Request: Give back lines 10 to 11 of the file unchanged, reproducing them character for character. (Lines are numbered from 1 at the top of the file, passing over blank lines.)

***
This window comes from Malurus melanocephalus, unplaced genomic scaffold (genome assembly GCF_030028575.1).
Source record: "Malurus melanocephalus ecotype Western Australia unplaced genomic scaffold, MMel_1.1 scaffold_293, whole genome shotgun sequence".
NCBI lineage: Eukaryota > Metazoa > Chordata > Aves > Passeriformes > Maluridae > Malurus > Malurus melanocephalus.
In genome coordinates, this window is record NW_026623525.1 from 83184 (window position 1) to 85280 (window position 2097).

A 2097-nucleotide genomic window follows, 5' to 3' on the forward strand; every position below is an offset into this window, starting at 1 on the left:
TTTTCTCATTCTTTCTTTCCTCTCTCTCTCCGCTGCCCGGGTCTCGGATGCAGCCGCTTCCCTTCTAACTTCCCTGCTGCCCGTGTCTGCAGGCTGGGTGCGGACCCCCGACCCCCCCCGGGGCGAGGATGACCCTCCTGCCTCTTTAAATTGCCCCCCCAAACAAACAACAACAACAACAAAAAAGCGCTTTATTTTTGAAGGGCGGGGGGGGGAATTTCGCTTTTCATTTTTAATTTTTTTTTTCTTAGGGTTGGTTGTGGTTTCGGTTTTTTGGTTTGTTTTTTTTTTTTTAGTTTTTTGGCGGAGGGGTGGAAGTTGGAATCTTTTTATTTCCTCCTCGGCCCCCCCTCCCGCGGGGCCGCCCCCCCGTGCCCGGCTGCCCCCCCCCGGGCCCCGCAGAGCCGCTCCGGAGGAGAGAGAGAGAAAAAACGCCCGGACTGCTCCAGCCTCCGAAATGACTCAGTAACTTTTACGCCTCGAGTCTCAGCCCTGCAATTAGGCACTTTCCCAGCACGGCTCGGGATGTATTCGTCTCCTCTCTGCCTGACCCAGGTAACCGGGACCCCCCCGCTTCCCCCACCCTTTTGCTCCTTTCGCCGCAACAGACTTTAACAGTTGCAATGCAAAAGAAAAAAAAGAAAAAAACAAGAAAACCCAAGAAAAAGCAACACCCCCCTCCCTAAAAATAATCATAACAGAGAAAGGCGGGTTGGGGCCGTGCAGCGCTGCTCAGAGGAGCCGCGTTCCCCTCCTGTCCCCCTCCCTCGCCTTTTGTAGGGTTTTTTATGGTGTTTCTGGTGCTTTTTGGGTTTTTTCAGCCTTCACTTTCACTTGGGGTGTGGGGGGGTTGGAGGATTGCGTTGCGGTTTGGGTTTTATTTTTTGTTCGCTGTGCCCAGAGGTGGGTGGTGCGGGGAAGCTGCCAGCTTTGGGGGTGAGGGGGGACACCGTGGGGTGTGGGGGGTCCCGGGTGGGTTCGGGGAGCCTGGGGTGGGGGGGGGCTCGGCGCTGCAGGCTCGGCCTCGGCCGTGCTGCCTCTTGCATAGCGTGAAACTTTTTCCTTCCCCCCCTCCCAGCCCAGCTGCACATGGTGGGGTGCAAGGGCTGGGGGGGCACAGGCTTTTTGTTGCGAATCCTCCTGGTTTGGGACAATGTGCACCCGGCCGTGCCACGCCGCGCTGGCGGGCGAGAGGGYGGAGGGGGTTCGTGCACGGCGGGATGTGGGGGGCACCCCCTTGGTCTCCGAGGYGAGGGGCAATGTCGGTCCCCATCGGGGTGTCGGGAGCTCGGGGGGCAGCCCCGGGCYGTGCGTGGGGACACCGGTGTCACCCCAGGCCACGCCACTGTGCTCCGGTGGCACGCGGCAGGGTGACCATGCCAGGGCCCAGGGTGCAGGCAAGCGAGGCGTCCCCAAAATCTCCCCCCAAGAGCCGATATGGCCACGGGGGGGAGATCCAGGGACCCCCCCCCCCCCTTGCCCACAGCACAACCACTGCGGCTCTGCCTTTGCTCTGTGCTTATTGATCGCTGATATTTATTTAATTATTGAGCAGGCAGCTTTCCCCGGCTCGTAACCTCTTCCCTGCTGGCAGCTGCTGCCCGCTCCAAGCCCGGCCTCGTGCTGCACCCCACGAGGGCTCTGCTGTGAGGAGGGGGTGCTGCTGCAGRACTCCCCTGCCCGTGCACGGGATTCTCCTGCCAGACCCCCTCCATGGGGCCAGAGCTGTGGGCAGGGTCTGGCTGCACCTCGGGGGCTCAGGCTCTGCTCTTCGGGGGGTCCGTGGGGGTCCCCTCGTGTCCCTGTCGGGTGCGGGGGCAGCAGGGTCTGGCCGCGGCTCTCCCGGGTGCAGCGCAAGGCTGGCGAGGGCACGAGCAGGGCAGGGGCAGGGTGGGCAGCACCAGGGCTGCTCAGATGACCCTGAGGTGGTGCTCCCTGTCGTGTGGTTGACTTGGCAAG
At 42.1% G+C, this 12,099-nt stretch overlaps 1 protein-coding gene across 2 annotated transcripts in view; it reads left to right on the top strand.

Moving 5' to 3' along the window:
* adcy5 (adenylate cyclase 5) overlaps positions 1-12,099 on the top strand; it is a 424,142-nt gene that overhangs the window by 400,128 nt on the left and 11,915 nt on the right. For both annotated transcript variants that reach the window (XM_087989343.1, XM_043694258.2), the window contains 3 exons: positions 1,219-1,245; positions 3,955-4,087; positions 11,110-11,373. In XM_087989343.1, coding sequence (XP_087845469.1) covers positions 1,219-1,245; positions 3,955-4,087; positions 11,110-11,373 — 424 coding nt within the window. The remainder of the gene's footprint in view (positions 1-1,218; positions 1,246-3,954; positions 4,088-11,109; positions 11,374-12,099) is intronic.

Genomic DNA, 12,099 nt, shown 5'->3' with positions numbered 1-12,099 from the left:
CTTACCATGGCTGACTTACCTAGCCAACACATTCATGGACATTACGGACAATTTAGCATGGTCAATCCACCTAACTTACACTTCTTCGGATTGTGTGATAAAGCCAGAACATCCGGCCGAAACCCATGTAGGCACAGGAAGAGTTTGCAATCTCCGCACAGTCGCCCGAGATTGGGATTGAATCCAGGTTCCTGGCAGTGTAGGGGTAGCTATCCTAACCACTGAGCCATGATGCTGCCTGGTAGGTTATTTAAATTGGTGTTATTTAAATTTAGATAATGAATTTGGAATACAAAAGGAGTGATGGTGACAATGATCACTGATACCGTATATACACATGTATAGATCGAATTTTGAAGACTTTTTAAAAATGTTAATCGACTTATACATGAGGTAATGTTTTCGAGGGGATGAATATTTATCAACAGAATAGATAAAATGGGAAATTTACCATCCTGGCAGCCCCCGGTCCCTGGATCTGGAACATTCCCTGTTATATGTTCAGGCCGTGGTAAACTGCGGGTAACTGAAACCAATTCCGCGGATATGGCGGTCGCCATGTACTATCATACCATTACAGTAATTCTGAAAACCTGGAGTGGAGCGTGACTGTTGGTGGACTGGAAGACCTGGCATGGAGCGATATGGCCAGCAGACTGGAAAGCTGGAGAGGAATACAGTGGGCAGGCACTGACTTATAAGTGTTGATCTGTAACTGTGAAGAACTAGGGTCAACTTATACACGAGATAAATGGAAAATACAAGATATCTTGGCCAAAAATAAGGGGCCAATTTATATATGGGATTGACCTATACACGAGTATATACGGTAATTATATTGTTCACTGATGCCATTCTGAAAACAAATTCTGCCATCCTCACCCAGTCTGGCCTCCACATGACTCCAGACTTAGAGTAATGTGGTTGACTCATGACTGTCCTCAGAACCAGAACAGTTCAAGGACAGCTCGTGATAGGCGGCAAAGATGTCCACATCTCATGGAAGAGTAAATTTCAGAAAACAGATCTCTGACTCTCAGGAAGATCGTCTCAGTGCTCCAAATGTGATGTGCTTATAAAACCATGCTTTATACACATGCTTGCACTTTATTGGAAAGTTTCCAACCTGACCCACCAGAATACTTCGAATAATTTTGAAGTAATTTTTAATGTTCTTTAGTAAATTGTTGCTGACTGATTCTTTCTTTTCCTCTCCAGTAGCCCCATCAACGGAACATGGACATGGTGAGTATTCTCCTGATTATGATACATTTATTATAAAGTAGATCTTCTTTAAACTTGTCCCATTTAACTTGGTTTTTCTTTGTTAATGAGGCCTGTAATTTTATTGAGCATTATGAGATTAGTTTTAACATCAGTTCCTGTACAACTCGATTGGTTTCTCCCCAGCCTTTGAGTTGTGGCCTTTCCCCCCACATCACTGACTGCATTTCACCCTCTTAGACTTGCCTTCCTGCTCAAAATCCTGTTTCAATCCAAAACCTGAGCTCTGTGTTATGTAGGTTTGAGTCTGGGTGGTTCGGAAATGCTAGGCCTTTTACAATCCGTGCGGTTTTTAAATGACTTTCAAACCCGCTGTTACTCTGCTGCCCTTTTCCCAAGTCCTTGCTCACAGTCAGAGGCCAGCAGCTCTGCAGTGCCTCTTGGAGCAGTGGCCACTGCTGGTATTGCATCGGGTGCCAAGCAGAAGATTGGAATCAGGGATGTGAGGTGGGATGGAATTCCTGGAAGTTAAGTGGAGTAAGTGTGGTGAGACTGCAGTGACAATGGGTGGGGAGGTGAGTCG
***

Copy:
Genomic DNA, 12,099 nt, shown 5'->3' with positions numbered 1-12,099 from the left:
CTTACCATGGCTGACTTACCTAGCCAACACATTCATGGACATTACGGACAATTTAGCATGGTCAATCCACCTAACTTACACTTCTTCGGATTGTGTGATAAAGCCAGAACATCCGGCCGAAACCCATGTAGGCACAGGAAGAGTTTGCAATCTCCGCACAGTCGCCCGAGATTGGGATTGAATCCAGGTTCCTGGCAGTGTAGGGGTAGCTATCCTAACCACTGAGCCATGATGCTGCCTGGTAGGTTATTTAAATTGGTGTTATTTAAATTTAGATAATGAATTTGGAATACAAAAGGAGTGATGGTGACAATGATCACTGATACCGTATATACACATGTATAGATCGAATTTTGAAGACTTTTTAAAAATGTTAATCGACTTATACATGAGGTAATGTTTTCGAGGGGATGAATATTTATCAACAGAATAGATAAAATGGGAAATTTACCATCCTGGCAGCCCCCGGTCCCTGGATCTGGAACATTCCCTGTTATATGTTCAGGCCGTGGTAAACTGCGGGTAACTGAAACCAATTCCGCGGATATGGCGGTCGCCATGTACTATCATACCATTACAGTAATTCTGAAAACCTGGAGTGGAGCGTGACTGTTGGTGGACTGGAAGACCTGGCATGGAGCGATATGGCCAGCAGACTGGAAAGCTGGAGAGGAATACAGTGGGCAGGCACTGACTTATAAGTGTTGATCTGTAACTGTGAAGAACTAGGGTCAACTTATACACGAGATAAATGGAAAATACAAGATATCTTGGCCAAAAATAAGGGGCCAATTTATATATGGGATTGACCTATACACGAGTATATACGGTAATTATATTGTTCACTGATGCCATTCTGAAAACAAATTCTGCCATCCTCACCCAGTCTGGCCTCCACATGACTCCAGACTTAGAGTAATGTGGTTGACTCATGACTGTCCTCAGAACCAGAACAGTTCAAGGACAGCTCGTGATAGGCGGCAAAGATGTCCACATCTCATGGAAGAGTAAATTTCAGAAAACAGATCTCTGACTCTCAGGAAGATCGTCTCAGTGCTCCAAATGTGATGTGCTTATAAAACCATGCTTTATACACATGCTTGCACTTTATTGGAAAGTTTCCAACCTGACCCACCAGAATACTTCGAATAATTTTGAAGTAATTTTTAATGTTCTTTAGTAAATTGTTGCTGACTGATTCTTTCTTTTCCTCTCCAGTAGCCCCATCAACGGAACATGGACATGGTGAGTATTCTCCTGATTATGATACATTTATTATAAAGTAGATCTTCTTTAAACTTGTCCCATTTAACTTGGTTTTTCTTTGTTAATGAGGCCTGTAATTTTATTGAGCATTATGAGATTAGTTTTAACATCAGTTCCTGTACAACTCGATTGGTTTCTCCCCAGCCTTTGAGTTGTGGCCTTTCCCCCCACATCACTGACTGCATTTCACCCTCTTAGACTTGCCTTCCTGCTCAAAATCCTGTTTCAATCCAAAACCTGAGCTCTGTGTTATGTAGGTTTGAGTCTGGGTGGTTCGGAAATGCTAGGCCTTTTACAATCCGTGCGGTTTTTAAATGACTTTCAAACCCGCTGTTACTCTGCTGCCCTTTTCCCAAGTCCTTGCTCACAGTCAGAGGCCAGCAGCTCTGCAGTGCCTCTTGGAGCAGTGGCCACTGCTGGTATTGCATCGGGTGCCAAGCAGAAGATTGGAATCAGGGATGTGAGGTGGGATGGAATTCCTGGAAGTTAAGTGGAGTAAGTGTGGTGAGACTGCAGTGACAATGGGTGGGGAGGTGAGTCG